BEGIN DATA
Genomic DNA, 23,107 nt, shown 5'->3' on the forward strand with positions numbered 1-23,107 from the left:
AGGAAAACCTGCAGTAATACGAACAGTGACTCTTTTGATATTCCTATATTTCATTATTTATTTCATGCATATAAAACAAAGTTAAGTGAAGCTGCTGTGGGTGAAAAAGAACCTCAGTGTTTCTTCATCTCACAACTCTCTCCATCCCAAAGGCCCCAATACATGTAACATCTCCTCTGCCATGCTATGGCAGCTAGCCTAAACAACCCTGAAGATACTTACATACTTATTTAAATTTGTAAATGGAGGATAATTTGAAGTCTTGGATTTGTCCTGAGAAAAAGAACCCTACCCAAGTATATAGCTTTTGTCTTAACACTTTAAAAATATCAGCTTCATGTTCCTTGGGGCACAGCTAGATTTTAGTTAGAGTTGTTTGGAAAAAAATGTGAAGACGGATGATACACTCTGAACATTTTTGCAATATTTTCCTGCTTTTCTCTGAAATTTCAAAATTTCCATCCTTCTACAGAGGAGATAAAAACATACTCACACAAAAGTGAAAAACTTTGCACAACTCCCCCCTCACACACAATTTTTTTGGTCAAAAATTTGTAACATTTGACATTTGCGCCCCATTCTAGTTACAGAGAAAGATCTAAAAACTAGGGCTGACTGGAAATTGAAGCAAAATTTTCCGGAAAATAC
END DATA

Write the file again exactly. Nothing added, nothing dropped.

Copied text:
Genomic DNA, 23,107 nt, shown 5'->3' on the forward strand with positions numbered 1-23,107 from the left:
AGGAAAACCTGCAGTAATACGAACAGTGACTCTTTTGATATTCCTATATTTCATTATTTATTTCATGCATATAAAACAAAGTTAAGTGAAGCTGCTGTGGGTGAAAAAGAACCTCAGTGTTTCTTCATCTCACAACTCTCTCCATCCCAAAGGCCCCAATACATGTAACATCTCCTCTGCCATGCTATGGCAGCTAGCCTAAACAACCCTGAAGATACTTACATACTTATTTAAATTTGTAAATGGAGGATAATTTGAAGTCTTGGATTTGTCCTGAGAAAAAGAACCCTACCCAAGTATATAGCTTTTGTCTTAACACTTTAAAAATATCAGCTTCATGTTCCTTGGGGCACAGCTAGATTTTAGTTAGAGTTGTTTGGAAAAAAATGTGAAGACGGATGATACACTCTGAACATTTTTGCAATATTTTCCTGCTTTTCTCTGAAATTTCAAAATTTCCATCCTTCTACAGAGGAGATAAAAACATACTCACACAAAAGTGAAAAACTTTGCACAACTCCCCCCTCACACACAATTTTTTTGGTCAAAAATTTGTAACATTTGACATTTGCGCCCCATTCTAGTTACAGAGAAAGATCTAAAAACTAGGGCTGACTGGAAATTGAAGCAAAATTTTCCGGAAAATAC